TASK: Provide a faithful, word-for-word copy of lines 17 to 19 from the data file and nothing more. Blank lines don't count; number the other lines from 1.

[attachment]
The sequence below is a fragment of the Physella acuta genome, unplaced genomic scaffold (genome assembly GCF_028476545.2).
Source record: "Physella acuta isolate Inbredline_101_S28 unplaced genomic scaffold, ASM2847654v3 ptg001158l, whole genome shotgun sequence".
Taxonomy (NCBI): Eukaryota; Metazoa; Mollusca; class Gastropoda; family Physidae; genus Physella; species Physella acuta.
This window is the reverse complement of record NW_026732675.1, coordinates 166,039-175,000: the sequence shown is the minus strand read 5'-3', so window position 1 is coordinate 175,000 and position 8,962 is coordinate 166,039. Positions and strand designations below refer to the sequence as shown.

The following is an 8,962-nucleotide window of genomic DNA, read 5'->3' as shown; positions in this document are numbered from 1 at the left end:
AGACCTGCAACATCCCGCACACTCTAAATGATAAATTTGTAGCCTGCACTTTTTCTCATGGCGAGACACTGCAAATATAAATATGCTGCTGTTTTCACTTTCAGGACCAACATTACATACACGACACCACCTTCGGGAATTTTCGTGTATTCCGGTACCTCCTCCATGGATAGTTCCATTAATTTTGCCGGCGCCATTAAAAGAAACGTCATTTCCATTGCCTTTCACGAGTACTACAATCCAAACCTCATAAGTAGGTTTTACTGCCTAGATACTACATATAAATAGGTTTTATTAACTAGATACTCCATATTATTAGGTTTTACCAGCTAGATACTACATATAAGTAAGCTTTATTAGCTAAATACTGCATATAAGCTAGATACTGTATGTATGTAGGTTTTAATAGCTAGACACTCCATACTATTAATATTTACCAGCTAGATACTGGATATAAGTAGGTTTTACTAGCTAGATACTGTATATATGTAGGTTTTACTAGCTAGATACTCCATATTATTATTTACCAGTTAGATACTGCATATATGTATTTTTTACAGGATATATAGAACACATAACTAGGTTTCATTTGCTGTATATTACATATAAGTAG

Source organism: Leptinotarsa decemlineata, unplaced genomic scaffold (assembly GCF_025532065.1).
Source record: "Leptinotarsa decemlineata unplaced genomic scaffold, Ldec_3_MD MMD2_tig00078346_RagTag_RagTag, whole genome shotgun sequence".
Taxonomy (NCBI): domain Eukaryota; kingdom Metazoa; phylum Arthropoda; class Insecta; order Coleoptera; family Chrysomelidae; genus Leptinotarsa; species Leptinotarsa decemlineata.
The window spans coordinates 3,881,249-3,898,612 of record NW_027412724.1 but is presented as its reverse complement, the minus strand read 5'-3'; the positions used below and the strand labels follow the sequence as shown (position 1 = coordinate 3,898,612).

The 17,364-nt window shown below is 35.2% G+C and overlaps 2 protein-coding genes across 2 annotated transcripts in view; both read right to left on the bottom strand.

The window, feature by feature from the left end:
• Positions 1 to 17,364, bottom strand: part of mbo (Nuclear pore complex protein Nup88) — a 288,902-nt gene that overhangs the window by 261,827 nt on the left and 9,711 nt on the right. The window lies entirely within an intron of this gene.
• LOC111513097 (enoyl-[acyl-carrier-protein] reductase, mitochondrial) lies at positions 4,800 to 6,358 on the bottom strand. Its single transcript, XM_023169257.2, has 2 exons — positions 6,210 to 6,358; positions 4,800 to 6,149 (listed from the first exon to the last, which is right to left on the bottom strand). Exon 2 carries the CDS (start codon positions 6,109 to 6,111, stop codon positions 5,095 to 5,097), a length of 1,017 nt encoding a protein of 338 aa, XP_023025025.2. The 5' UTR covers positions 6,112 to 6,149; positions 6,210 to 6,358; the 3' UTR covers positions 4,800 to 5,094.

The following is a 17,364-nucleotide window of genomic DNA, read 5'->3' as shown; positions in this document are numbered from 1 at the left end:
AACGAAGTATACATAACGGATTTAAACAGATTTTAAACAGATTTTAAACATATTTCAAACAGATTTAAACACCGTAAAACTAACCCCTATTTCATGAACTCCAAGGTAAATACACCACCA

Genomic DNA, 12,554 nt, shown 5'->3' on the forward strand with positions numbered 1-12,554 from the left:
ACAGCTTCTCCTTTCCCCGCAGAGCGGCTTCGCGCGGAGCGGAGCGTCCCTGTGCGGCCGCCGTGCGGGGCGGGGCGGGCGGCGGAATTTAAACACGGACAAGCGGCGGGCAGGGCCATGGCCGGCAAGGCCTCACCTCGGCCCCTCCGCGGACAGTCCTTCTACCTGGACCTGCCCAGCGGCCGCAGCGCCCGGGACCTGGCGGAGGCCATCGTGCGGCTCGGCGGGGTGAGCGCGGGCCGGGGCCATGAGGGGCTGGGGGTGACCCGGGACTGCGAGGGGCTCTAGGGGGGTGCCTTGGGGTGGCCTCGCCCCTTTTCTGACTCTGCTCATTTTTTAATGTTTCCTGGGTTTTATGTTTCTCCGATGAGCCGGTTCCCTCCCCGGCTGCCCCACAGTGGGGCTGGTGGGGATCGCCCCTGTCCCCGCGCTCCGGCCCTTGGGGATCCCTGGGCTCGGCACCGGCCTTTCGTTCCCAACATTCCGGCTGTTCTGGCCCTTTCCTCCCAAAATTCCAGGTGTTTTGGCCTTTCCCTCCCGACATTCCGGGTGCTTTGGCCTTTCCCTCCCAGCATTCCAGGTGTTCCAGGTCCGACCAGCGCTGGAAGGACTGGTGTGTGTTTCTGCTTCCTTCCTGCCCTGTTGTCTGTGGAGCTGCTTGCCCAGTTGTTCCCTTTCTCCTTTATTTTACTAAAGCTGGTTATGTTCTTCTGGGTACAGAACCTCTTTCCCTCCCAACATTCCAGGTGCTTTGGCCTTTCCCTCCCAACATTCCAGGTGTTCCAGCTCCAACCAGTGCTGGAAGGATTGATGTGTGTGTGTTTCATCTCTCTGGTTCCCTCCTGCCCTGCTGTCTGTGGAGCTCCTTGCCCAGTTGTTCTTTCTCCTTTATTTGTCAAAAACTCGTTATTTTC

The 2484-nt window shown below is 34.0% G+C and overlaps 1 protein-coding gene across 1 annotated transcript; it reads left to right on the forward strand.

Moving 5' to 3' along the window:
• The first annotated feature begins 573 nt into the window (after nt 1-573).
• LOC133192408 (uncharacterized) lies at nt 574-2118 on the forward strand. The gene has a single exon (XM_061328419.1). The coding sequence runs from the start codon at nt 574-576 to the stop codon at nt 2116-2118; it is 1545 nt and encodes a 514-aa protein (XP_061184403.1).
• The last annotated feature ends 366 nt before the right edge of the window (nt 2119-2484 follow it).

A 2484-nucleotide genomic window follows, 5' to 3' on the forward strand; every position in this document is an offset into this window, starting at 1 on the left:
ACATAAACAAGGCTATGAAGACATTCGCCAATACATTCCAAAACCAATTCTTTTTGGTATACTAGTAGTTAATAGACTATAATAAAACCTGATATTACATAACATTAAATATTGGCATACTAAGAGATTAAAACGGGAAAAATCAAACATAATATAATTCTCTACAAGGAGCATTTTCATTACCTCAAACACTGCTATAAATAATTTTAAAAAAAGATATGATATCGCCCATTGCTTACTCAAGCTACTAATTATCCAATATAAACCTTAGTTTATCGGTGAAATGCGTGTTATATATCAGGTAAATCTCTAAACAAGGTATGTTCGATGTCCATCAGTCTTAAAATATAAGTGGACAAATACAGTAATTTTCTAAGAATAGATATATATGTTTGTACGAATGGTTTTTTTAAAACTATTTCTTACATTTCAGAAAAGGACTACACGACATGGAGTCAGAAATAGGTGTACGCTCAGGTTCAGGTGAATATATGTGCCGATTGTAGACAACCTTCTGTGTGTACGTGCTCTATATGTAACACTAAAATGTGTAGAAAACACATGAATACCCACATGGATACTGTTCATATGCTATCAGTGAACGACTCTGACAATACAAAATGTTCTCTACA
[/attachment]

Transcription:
Genomic DNA, 12,554 nt, shown 5'->3' on the forward strand with positions numbered 1-12,554 from the left:
ACAGCTTCTCCTTTCCCCGCAGAGCGGCTTCGCGCGGAGCGGAGCGTCCCTGTGCGGCCGCCGTGCGGGGCGGGGCGGGCGGCGGAATTTAAACACGGACAAGCGGCGGGCAGGGCCATGGCCGGCAAGGCCTCACCTCGGCCCCTCCGCGGACAGTCCTTCTACCTGGACCTGCCCAGCGGCCGCAGCGCCCGGGACCTGGCGGAGGCCATCGTGCGGCTCGGCGGGGTGAGCGCGGGCCGGGGCCATGAGGGGCTGGGGGTGACCCGGGACTGCGAGGGGCTCTAGGGGGGTGCCTTGGGGTGGCCTCGCCCCTTTTCTGACTCTGCTCATTTTTTAATGTTTCCTGGGTTTTATGTTTCTCCGATGAGCCGGTTCCCTCCCCGGCTGCCCCACAGTGGGGCTGGTGGGGATCGCCCCTGTCCCCGCGCTCCGGCCCTTGGGGATCCCTGGGCTCGGCACCGGCCTTTCGTTCCCAACATTCCGGCTGTTCTGGCCCTTTCCTCCCAAAATTCCAGGTGTTTTGGCCTTTCCCTCCCGACATTCCGGGTGCTTTGGCCTTTCCCTCCCAGCATTCCAGGTGTTCCAGGTCCGACCAGCGCTGGAAGGACTGGTGTGTGTTTCTGCTTCCTTCCTGCCCTGTTGTCTGTGGAGCTGCTTGCCCAGTTGTTCCCTTTCTCCTTTATTTTACTAAAGCTGGTTATGTTCTTCTGGGTACAGAACCTCTTTCCCTCCCAACATTCCAGGTGCTTTGGCCTTTCCCTCCCAACATTCCAGGTGTTCCAGCTCCAACCAGTGCTGGAAGGATTGATGTGTGTGTGTTTCATCTCTCTGGTTCCCTCCTGCCCTGCTGTCTGTGGAGCTCCTTGCCCAGTTGTTCTTTCTCCTTTATTTGTCAAAAACTCGTTATTTTC

The 2484-nt window shown below is 34.0% G+C and overlaps 1 protein-coding gene across 1 annotated transcript; it reads left to right on the forward strand.